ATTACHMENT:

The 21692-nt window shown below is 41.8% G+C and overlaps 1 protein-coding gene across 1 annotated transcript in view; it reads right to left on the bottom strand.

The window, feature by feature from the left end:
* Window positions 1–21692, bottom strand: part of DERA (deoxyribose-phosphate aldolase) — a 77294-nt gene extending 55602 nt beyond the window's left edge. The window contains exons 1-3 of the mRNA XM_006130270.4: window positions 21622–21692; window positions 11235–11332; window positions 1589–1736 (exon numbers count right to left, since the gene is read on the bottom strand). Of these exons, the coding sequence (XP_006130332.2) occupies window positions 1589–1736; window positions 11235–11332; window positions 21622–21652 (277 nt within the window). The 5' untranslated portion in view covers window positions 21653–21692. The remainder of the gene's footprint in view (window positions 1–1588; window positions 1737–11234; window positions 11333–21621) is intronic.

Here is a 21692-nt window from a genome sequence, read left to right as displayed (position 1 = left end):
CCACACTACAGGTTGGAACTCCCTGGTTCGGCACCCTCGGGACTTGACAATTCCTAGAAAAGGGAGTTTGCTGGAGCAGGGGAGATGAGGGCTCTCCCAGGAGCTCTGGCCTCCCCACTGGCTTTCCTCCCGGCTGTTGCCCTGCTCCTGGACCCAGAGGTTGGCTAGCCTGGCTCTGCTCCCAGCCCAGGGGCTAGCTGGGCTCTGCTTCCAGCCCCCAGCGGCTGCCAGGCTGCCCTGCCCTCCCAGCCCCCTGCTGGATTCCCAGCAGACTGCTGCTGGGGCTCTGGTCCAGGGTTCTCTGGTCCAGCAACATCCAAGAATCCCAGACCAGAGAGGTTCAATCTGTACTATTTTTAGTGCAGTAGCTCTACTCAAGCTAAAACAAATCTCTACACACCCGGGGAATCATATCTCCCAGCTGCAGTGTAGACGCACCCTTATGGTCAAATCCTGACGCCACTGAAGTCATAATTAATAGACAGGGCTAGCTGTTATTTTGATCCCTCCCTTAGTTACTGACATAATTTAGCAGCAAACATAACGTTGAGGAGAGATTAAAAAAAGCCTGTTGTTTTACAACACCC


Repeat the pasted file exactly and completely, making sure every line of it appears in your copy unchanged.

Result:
The 21692-nt window shown below is 41.8% G+C and overlaps 1 protein-coding gene across 1 annotated transcript in view; it reads right to left on the bottom strand.

The window, feature by feature from the left end:
* Window positions 1–21692, bottom strand: part of DERA (deoxyribose-phosphate aldolase) — a 77294-nt gene extending 55602 nt beyond the window's left edge. The window contains exons 1-3 of the mRNA XM_006130270.4: window positions 21622–21692; window positions 11235–11332; window positions 1589–1736 (exon numbers count right to left, since the gene is read on the bottom strand). Of these exons, the coding sequence (XP_006130332.2) occupies window positions 1589–1736; window positions 11235–11332; window positions 21622–21652 (277 nt within the window). The 5' untranslated portion in view covers window positions 21653–21692. The remainder of the gene's footprint in view (window positions 1–1588; window positions 1737–11234; window positions 11333–21621) is intronic.

Here is a 21692-nt window from a genome sequence, read left to right as displayed (position 1 = left end):
CCACACTACAGGTTGGAACTCCCTGGTTCGGCACCCTCGGGACTTGACAATTCCTAGAAAAGGGAGTTTGCTGGAGCAGGGGAGATGAGGGCTCTCCCAGGAGCTCTGGCCTCCCCACTGGCTTTCCTCCCGGCTGTTGCCCTGCTCCTGGACCCAGAGGTTGGCTAGCCTGGCTCTGCTCCCAGCCCAGGGGCTAGCTGGGCTCTGCTTCCAGCCCCCAGCGGCTGCCAGGCTGCCCTGCCCTCCCAGCCCCCTGCTGGATTCCCAGCAGACTGCTGCTGGGGCTCTGGTCCAGGGTTCTCTGGTCCAGCAACATCCAAGAATCCCAGACCAGAGAGGTTCAATCTGTACTATTTTTAGTGCAGTAGCTCTACTCAAGCTAAAACAAATCTCTACACACCCGGGGAATCATATCTCCCAGCTGCAGTGTAGACGCACCCTTATGGTCAAATCCTGACGCCACTGAAGTCATAATTAATAGACAGGGCTAGCTGTTATTTTGATCCCTCCCTTAGTTACTGACATAATTTAGCAGCAAACATAACGTTGAGGAGAGATTAAAAAAAGCCTGTTGTTTTACAACACCC